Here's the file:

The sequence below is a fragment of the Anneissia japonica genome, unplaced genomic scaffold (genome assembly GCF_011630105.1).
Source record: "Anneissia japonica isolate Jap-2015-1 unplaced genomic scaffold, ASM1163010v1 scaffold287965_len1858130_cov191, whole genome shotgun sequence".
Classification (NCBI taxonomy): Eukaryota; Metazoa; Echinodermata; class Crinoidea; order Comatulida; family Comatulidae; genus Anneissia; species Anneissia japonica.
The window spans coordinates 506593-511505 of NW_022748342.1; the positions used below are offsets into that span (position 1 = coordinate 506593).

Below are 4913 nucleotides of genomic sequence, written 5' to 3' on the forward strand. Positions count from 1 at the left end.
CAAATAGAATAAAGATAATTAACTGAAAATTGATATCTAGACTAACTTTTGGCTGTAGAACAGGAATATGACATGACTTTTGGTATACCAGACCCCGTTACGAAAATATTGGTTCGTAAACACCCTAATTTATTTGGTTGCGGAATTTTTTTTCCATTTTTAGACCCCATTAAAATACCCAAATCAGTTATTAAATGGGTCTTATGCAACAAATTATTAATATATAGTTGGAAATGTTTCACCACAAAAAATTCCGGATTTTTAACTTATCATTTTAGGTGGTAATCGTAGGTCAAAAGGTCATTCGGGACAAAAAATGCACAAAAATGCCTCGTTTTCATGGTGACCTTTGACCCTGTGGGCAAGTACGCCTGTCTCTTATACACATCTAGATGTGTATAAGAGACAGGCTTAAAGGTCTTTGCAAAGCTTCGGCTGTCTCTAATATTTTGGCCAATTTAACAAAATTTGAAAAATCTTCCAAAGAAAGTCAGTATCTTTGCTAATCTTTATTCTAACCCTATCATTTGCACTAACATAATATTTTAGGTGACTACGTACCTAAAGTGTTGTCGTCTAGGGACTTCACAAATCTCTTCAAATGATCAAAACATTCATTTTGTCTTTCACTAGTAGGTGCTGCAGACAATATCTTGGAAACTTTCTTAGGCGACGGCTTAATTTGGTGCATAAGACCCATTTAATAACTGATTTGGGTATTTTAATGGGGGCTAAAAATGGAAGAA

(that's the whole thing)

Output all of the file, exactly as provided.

The sequence below is a fragment of the Anneissia japonica genome, unplaced genomic scaffold (genome assembly GCF_011630105.1).
Source record: "Anneissia japonica isolate Jap-2015-1 unplaced genomic scaffold, ASM1163010v1 scaffold287965_len1858130_cov191, whole genome shotgun sequence".
Classification (NCBI taxonomy): Eukaryota; Metazoa; Echinodermata; class Crinoidea; order Comatulida; family Comatulidae; genus Anneissia; species Anneissia japonica.
The window spans coordinates 506593-511505 of NW_022748342.1; the positions used below are offsets into that span (position 1 = coordinate 506593).

Below are 4913 nucleotides of genomic sequence, written 5' to 3' on the forward strand. Positions count from 1 at the left end.
CAAATAGAATAAAGATAATTAACTGAAAATTGATATCTAGACTAACTTTTGGCTGTAGAACAGGAATATGACATGACTTTTGGTATACCAGACCCCGTTACGAAAATATTGGTTCGTAAACACCCTAATTTATTTGGTTGCGGAATTTTTTTTCCATTTTTAGACCCCATTAAAATACCCAAATCAGTTATTAAATGGGTCTTATGCAACAAATTATTAATATATAGTTGGAAATGTTTCACCACAAAAAATTCCGGATTTTTAACTTATCATTTTAGGTGGTAATCGTAGGTCAAAAGGTCATTCGGGACAAAAAATGCACAAAAATGCCTCGTTTTCATGGTGACCTTTGACCCTGTGGGCAAGTACGCCTGTCTCTTATACACATCTAGATGTGTATAAGAGACAGGCTTAAAGGTCTTTGCAAAGCTTCGGCTGTCTCTAATATTTTGGCCAATTTAACAAAATTTGAAAAATCTTCCAAAGAAAGTCAGTATCTTTGCTAATCTTTATTCTAACCCTATCATTTGCACTAACATAATATTTTAGGTGACTACGTACCTAAAGTGTTGTCGTCTAGGGACTTCACAAATCTCTTCAAATGATCAAAACATTCATTTTGTCTTTCACTAGTAGGTGCTGCAGACAATATCTTGGAAACTTTCTTAGGCGACGGCTTAATTTGGTGCATAAGACCCATTTAATAACTGATTTGGGTATTTTAATGGGGGCTAAAAATGGAAGAA